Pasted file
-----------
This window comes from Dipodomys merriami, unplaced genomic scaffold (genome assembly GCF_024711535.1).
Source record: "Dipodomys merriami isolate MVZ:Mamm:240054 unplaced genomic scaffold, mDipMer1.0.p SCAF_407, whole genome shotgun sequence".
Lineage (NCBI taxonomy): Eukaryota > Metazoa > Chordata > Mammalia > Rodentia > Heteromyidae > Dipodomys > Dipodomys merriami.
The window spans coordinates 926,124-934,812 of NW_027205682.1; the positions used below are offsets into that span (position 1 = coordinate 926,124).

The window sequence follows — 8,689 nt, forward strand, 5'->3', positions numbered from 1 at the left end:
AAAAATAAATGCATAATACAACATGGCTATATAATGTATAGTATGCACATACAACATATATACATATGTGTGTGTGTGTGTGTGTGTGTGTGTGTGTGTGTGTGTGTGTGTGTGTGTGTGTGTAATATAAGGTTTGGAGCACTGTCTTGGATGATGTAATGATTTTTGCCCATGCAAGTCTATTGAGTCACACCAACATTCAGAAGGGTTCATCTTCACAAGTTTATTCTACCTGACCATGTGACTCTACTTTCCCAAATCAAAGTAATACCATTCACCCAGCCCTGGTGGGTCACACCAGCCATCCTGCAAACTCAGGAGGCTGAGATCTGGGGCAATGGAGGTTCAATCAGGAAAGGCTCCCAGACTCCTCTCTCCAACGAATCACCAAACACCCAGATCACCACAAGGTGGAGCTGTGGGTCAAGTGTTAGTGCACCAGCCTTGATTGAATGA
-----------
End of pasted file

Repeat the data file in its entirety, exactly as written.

This window comes from Dipodomys merriami, unplaced genomic scaffold (genome assembly GCF_024711535.1).
Source record: "Dipodomys merriami isolate MVZ:Mamm:240054 unplaced genomic scaffold, mDipMer1.0.p SCAF_407, whole genome shotgun sequence".
Lineage (NCBI taxonomy): Eukaryota > Metazoa > Chordata > Mammalia > Rodentia > Heteromyidae > Dipodomys > Dipodomys merriami.
The window spans coordinates 926,124-934,812 of NW_027205682.1; the positions used below are offsets into that span (position 1 = coordinate 926,124).

The window sequence follows — 8,689 nt, forward strand, 5'->3', positions numbered from 1 at the left end:
AAAAATAAATGCATAATACAACATGGCTATATAATGTATAGTATGCACATACAACATATATACATATGTGTGTGTGTGTGTGTGTGTGTGTGTGTGTGTGTGTGTGTGTGTGTGTGTGTGTGTAATATAAGGTTTGGAGCACTGTCTTGGATGATGTAATGATTTTTGCCCATGCAAGTCTATTGAGTCACACCAACATTCAGAAGGGTTCATCTTCACAAGTTTATTCTACCTGACCATGTGACTCTACTTTCCCAAATCAAAGTAATACCATTCACCCAGCCCTGGTGGGTCACACCAGCCATCCTGCAAACTCAGGAGGCTGAGATCTGGGGCAATGGAGGTTCAATCAGGAAAGGCTCCCAGACTCCTCTCTCCAACGAATCACCAAACACCCAGATCACCACAAGGTGGAGCTGTGGGTCAAGTGTTAGTGCACCAGCCTTGATTGAATGA